No More Black Smoke?

There’s a petrol station I often go to that is right next to a diesel genset for a nearby business.

generators motorcycle As I sat there pumping gas – a sunny and warm(ish) day – I was sort of in a daze looking at the bike and feeling sad my morning commute was nearly over.  Then suddenly the nearby generator roared to life.  I snapped back to reality just in time to see a large cloud of black smoke belch from the exhaust vent like a tractor trailer truck starting up in the 1970s.  It just left me with this sense that diesel generators are old technology.

Certainly environmental regulations and concerns are a big reason many critical facility owners wish they could get rid of generators…cost is an obvious one too, of course…and noise pollution.  Despite this, data centers and other mission critical facilities have to maintain operations when the power goes out.  And it all has to stay up until power returns which might be days later.  And so diesel generators serve an important need.  And thanks to competition, manufacturers work to make their solutions more efficient, environmentally cleaner, quieter, and more reliable.  But, what might the alternatives be?

Perhaps you don’t need days of backup time.  Perhaps site redundancy or workload automation make it so minutes or hours of backup time is all that is really needed…if not now, then maybe in the not-so-distant future.  Energy storage systems are beginning to come about that combine UPS functions with long run, high power backup time using lithium ion batteries.  Lithium-ion batteries have gone through a lot of evolution and technology improvements in recent years. There are cells engineered for very high energy capacities and are capable of long runtimes (in hours). And so it may become a viable alternative to use an energy storage system like this instead of diesel generators as a means to bridge an outage or move workloads elsewhere.  And there might be other benefits, too.  With the ability to store large amounts of energy, such a system might be used to “peak shave”…to supply power to loads during peak usage times when energy costs are higher.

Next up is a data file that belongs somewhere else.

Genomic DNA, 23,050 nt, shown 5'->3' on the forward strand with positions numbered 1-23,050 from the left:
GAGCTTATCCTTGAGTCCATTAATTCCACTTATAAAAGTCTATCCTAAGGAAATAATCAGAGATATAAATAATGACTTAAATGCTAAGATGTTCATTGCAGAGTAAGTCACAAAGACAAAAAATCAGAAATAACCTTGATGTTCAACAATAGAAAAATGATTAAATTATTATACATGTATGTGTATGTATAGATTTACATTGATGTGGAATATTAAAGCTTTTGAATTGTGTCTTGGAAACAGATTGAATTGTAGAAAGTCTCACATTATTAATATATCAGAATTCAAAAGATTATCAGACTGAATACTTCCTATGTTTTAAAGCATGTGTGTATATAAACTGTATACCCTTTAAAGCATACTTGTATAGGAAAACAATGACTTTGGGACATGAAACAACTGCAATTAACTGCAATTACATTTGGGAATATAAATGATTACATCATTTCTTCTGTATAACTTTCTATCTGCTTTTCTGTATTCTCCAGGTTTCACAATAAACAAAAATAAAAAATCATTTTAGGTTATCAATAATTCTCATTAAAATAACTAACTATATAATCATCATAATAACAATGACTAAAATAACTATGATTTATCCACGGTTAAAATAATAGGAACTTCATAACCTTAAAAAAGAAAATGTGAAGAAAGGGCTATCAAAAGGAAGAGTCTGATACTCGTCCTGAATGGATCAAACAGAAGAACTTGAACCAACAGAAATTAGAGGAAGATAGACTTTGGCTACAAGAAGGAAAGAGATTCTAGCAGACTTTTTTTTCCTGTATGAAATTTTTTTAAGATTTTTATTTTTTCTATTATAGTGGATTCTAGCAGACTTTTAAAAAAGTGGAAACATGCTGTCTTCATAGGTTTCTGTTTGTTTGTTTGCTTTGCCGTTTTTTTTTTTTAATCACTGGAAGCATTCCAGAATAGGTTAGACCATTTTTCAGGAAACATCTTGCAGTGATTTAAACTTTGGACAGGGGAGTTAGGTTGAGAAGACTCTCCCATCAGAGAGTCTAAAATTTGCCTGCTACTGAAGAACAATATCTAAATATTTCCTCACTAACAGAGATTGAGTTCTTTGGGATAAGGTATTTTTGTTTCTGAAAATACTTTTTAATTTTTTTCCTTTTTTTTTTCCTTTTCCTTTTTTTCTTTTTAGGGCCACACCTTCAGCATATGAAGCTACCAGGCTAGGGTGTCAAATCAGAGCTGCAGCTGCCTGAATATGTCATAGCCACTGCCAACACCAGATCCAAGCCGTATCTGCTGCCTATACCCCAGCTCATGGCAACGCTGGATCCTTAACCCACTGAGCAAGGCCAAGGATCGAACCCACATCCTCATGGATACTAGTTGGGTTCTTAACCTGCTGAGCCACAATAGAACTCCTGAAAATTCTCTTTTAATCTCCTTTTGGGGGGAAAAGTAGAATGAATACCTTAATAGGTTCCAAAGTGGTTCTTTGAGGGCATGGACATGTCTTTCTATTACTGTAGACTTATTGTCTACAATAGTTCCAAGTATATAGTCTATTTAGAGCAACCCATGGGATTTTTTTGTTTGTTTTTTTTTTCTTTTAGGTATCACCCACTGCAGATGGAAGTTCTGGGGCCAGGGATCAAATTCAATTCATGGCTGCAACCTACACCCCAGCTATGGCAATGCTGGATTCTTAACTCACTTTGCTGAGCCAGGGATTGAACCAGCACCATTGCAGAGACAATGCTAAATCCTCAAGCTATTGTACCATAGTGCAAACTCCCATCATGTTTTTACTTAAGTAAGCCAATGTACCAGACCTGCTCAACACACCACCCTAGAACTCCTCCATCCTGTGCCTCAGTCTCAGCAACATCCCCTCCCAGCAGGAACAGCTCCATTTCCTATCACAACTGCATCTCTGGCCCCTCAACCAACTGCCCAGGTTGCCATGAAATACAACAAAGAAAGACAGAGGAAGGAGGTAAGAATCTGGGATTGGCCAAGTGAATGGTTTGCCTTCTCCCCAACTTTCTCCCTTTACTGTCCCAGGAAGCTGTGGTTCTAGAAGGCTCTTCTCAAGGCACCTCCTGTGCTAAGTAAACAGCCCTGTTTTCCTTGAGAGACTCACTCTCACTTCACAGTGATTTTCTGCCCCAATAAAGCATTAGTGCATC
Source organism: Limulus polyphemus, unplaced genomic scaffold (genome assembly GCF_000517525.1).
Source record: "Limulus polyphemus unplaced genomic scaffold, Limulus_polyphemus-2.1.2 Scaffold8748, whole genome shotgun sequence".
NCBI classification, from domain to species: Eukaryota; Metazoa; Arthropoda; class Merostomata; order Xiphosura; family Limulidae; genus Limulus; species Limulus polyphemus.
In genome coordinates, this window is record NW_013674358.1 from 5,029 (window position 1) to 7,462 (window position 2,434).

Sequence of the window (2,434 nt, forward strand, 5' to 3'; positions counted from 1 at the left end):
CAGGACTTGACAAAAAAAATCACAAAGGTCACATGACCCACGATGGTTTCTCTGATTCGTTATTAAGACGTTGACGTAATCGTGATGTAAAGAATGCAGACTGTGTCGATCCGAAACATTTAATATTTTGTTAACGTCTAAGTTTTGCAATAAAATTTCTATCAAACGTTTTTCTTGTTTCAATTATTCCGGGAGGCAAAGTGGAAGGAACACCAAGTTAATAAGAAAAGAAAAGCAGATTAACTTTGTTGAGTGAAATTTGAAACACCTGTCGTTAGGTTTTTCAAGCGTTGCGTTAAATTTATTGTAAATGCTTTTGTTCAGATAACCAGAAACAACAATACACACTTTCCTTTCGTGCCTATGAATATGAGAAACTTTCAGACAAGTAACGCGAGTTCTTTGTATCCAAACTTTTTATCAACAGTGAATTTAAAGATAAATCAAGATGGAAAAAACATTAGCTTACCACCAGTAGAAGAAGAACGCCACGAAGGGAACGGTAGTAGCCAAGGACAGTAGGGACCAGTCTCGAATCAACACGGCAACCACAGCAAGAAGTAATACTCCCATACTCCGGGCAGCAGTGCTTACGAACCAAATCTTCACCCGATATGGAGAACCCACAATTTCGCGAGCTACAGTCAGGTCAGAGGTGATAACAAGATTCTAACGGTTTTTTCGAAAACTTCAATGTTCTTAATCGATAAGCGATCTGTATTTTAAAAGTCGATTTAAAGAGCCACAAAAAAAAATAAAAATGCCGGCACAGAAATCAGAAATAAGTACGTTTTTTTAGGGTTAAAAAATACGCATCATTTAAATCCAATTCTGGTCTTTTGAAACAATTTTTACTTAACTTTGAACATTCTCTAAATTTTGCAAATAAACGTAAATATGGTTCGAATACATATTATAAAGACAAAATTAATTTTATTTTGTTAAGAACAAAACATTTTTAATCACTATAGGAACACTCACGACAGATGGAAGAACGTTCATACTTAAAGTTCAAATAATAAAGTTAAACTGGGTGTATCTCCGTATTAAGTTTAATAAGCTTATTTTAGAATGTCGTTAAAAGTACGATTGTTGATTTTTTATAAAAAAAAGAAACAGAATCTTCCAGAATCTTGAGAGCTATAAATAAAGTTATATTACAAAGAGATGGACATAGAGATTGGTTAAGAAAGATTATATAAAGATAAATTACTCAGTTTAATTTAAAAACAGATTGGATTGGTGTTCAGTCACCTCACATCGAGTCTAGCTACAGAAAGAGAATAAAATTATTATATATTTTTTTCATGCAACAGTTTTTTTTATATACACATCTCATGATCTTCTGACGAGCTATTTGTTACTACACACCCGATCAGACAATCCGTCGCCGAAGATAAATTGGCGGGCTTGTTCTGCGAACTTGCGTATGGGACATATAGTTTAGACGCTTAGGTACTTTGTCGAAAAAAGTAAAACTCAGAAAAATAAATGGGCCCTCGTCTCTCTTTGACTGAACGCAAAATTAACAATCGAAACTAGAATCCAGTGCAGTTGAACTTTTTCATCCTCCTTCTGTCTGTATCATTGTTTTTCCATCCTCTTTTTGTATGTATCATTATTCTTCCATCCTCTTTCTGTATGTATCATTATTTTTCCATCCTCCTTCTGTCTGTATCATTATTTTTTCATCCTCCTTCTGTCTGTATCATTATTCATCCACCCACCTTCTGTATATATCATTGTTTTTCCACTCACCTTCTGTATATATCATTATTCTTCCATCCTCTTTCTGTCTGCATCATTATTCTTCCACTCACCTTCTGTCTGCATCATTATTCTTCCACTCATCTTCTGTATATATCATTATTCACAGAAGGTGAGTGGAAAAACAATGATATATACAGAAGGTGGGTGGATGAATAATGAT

We’re living through an exciting period of technology change.  I think we can all look forward to a cleaner, richer, and more efficient future.  Who knows – and I wouldn’t have said this a year ago – but maybe I’ll be riding to work soon on an electric motorcycle powered by lithium-ion batteries.  Imagine having a torque curve that is completely flat, providing max power at the twist of the wrist!

Is it time to ride home yet?

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